Monday, June 1, 2009


Yesterday morning at 5:00 a.m. the humidity was about 97% and it was raining. By the time I got home and into the workshop around 3 p.m. it was 60% and falling.

The last few days I worked on building the forms that will be used for bending the sides and the spreaders that will hold the sides snug against the mold. I finished them and looked at my hygrometer and the humidity was 45%--perfect gluing conditions.

So I got the jointer and joining jig out and got the back joined.

I put that aside to dry overnight and decided that I had just enough time before going back to speak at the 7 p.m. Refuge service to maybe get the x-braces glued on the top.

Steel-string acoustic guitars are sometimes called "flat-tops", and originally they were and sometimes are. The first two guitars I built the tops were flat, but it has become pretty standard to give the tops a very slight arch, which adds a little bit of strength. Whereas the back has a noticeable curvature--I use a 15' diameter arch for the back--the arch of the top is only a 30' diameter. On a finished guitar you wouldn't notice this unless you laid a straight-edge across the lower bout.

I have a couple of radius dishes with low-grit sandpaper affixed to achieve the arches, and I use them to radius the braces. Here's one of the x-braces on top of the 30' dish, and you can see that small gap under the middle.

After sanding the brace for just a couple of minutes it is radiused. The gap is gone.

I do this for both x-braces. I won't radius the braces in the upper bout; I want this area to be flat so that there is a good gluing surface for the fretboard extension. Some people radius all the braces on the lower bout, but apparently just doing the x-braces is sufficient, and that's what a lot of builders do.

Before I can glue them on the top, notches have to be cut in the braces where they cross.

After drawing the brace positions in pencil on the back of the top, I place the x-braces in position and mark on the lower brace where the upper one crosses.

I also mark about halfway up the height, and then place the brace in my vice at this mark. I use a small saw to cut the sides of the notch and a chisel to remove the waist. When it's even with the top of the vice, I know it is the right depth.

I repeat the process for the upper brace, creeping up on the depth of the notch so that the gluing surfaces are perfectly even. I want a tight fit, and I get it even though I actually cut the notch in the bottom brace a little wide. The top notch is tight, however, so after everything is glued I'll glue a wedge of brace material in the gap and sand it flush. This is more for the transference of vibrations than it is for structural integrity.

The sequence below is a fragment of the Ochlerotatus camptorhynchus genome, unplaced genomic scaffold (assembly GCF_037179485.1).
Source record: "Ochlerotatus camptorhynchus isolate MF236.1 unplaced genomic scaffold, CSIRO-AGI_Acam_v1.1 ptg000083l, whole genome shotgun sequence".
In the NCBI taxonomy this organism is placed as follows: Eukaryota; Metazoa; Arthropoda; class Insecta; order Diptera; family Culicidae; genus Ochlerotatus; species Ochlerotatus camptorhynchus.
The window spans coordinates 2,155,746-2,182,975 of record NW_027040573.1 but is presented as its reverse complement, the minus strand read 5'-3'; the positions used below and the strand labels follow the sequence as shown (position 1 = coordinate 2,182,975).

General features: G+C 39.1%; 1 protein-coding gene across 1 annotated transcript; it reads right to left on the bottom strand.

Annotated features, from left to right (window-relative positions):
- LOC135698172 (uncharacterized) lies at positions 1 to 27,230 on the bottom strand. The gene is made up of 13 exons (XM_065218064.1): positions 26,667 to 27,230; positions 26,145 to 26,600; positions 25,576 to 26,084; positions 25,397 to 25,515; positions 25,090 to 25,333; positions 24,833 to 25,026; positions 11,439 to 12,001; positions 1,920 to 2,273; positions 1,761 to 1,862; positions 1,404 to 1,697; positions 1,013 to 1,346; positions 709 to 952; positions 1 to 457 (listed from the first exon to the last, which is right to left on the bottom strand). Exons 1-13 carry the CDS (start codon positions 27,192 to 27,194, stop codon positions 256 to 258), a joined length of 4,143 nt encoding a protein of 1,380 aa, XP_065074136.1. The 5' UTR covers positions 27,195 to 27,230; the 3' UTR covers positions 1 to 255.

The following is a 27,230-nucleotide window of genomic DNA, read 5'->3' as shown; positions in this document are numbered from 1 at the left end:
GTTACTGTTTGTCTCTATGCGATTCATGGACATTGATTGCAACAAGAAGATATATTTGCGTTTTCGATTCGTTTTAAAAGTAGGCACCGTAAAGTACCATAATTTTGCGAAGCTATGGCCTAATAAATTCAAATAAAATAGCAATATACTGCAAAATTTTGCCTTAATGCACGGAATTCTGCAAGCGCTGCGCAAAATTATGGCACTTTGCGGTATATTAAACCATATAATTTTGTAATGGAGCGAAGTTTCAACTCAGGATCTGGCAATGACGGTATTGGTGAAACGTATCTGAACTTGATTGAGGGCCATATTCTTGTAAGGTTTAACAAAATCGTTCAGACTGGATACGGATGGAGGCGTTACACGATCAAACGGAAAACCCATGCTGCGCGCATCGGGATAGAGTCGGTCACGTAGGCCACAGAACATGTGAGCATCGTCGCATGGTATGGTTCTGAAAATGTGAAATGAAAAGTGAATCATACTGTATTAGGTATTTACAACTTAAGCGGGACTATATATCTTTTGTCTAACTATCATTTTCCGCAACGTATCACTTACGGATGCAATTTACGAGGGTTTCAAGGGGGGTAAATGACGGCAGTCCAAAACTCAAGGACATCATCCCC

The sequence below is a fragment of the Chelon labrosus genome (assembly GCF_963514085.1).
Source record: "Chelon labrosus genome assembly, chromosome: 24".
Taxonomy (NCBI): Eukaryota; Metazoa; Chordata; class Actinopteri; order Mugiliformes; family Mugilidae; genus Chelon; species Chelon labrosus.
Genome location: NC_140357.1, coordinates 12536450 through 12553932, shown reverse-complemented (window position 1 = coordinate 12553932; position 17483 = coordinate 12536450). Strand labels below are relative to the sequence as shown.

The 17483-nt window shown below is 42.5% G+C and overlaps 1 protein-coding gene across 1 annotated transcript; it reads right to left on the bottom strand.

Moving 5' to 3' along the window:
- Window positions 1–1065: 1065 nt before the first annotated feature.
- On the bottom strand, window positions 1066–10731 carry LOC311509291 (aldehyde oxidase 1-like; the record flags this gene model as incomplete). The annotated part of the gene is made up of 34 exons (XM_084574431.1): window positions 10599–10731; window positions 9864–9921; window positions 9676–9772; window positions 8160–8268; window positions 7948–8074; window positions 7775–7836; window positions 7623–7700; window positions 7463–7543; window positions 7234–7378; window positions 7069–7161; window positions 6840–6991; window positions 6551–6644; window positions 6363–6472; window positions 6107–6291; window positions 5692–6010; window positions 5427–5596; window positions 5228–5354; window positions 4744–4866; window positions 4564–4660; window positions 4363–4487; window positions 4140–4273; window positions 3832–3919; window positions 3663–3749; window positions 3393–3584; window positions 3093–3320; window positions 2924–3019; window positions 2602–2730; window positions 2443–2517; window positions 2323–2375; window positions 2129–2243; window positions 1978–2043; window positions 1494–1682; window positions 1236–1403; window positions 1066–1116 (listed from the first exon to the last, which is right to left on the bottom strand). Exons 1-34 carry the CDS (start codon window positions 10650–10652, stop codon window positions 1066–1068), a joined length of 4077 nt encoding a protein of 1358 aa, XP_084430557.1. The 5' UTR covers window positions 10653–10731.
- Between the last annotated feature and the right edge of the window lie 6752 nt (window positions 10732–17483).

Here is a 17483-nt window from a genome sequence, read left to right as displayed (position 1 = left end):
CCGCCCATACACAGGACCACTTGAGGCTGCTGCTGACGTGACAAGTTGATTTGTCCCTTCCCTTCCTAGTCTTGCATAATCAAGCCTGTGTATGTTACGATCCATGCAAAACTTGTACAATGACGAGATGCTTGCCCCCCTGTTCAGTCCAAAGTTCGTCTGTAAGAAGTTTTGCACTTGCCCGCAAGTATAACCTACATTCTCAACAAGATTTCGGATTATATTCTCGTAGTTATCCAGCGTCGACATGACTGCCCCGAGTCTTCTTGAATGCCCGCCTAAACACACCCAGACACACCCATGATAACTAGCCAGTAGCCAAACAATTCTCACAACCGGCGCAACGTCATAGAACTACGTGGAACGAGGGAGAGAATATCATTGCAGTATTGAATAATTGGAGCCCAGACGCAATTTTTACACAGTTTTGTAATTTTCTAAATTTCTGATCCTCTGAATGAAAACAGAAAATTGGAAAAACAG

To clamp the x-braces would take some clamps with really deep throats--like around 8". I'm not even sure they make clamps like this. To get around this, someone invented a contraption called a "go-bar deck." This is just two thick boards held 2 feet apart by pipes. The clamping pressure comes from flexible fiberglass rods or "go-bars" that are a couple of inches taller than the deck. One end goes on the brace, and the other on the top of the deck, and you are able to get even pressure along the length of the braces.

The big factories like Martin and Taylor use rubber seals and vacuum pressure to glue all their braces. The vacuum actually speeds drying time. But this is how it was done for years and how most of the little guys still do it. A vacuum system would cost a few hundred dollars; I built this deck for maybe $30. At Vermont Instrument we used the bamboo stakes that are used in gardening as go-bars, and that's what I did for the last guitar, but they vary in thickness and tended to break, so I sprung for the fiberglass rods for about $2 each.

These are important braces, so they get an overnight dry. Next I'm going to work on the back braces so I can stabilize the zebrawood.

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